Lab

Measurement and Sensor Technology Group

Featured projects (1)

Project
Investigation of piezoelectret energy harvesting systems using the piezoelectric transverse effect, such as cantilever beams and diaphragms.

Featured research (7)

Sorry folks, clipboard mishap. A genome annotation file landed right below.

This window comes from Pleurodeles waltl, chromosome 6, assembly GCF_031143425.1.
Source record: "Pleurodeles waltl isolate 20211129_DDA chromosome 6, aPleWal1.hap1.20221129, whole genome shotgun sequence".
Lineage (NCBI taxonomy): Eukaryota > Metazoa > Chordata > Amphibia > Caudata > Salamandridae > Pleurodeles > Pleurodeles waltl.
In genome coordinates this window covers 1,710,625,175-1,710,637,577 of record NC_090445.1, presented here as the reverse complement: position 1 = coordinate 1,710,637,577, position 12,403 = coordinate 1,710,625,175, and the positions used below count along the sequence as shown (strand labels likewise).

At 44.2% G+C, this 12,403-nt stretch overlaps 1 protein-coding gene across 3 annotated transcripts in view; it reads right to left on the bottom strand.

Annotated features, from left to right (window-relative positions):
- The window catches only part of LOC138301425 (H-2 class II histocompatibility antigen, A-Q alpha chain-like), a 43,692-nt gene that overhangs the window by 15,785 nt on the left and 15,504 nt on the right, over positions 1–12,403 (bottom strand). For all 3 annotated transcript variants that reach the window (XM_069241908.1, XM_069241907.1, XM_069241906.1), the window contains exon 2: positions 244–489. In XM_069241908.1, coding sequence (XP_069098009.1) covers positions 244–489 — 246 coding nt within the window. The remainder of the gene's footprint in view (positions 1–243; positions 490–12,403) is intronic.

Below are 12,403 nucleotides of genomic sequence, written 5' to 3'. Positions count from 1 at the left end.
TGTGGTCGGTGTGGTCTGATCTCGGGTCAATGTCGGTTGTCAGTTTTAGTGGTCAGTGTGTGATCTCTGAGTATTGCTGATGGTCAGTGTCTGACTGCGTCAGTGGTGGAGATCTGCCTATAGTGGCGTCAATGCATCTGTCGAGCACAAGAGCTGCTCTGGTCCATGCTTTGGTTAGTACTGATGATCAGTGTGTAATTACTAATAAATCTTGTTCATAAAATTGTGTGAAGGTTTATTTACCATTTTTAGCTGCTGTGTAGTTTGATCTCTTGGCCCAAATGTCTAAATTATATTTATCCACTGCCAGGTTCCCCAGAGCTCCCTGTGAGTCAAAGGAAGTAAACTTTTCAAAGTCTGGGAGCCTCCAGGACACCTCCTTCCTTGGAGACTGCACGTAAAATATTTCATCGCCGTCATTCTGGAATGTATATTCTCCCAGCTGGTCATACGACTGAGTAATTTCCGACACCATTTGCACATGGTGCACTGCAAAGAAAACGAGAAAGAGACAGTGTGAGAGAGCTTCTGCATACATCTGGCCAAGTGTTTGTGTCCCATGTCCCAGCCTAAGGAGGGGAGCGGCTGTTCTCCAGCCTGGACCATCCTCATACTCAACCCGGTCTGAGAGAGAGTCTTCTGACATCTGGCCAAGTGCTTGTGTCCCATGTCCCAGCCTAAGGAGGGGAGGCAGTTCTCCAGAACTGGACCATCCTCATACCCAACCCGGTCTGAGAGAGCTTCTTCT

Laser-based powder bed fusion as an additive manufacturing process allows the integration of sensors at any location within the manufactured part. This allows for manufacturing smart parts that can be integrated into complex structures for monitoring applications, as they can perform in-situ measurements. Especially, monitoring of force and torque is gaining increasing interest. However, a proper strain transmission from the mechanically loaded part to the embedded strain sensing element must be ensured, as the performance of such sensors is strongly dependent on it. In this work, we present an approach for additively manufactured deformation elements in a disruptive manner with integrated strain gauges using a steel plate as measuring element carrier. In order to evaluate the strain transmission, and, thus, the performance of the additively manufactured deformation elements, we compare them to a conventionally manufactured deformation element with identical geometry. The strain gauges are applied after manufacturing at locations with a proper strain, which are determined by a finite element analysis. Loading these additively and conventionally manufactured prototypes with 15 N results in only 0.1 % linearity and 0.2 % hysteresis error. Furthermore, a nearly linear temperature behavior of manufactured prototypes with a TK <sub xmlns:mml="http://www.w3.org/1998/Math/MathML" xmlns:xlink="http://www.w3.org/1999/xlink">0</sub> of up to 0.3 %/10 K and a TK <sub xmlns:mml="http://www.w3.org/1998/Math/MathML" xmlns:xlink="http://www.w3.org/1999/xlink">C</sub> of up to 0.6 %/10 K is achieved. These results confirm that a proper strain transmission is ensured within the additively manufactured deformation elements, making them competitive with conventionally manufactured deformation elements. Thus, the disruptive manufacturing process introduced is suitable for fabricating structural integrated force sensors based on strain gauges.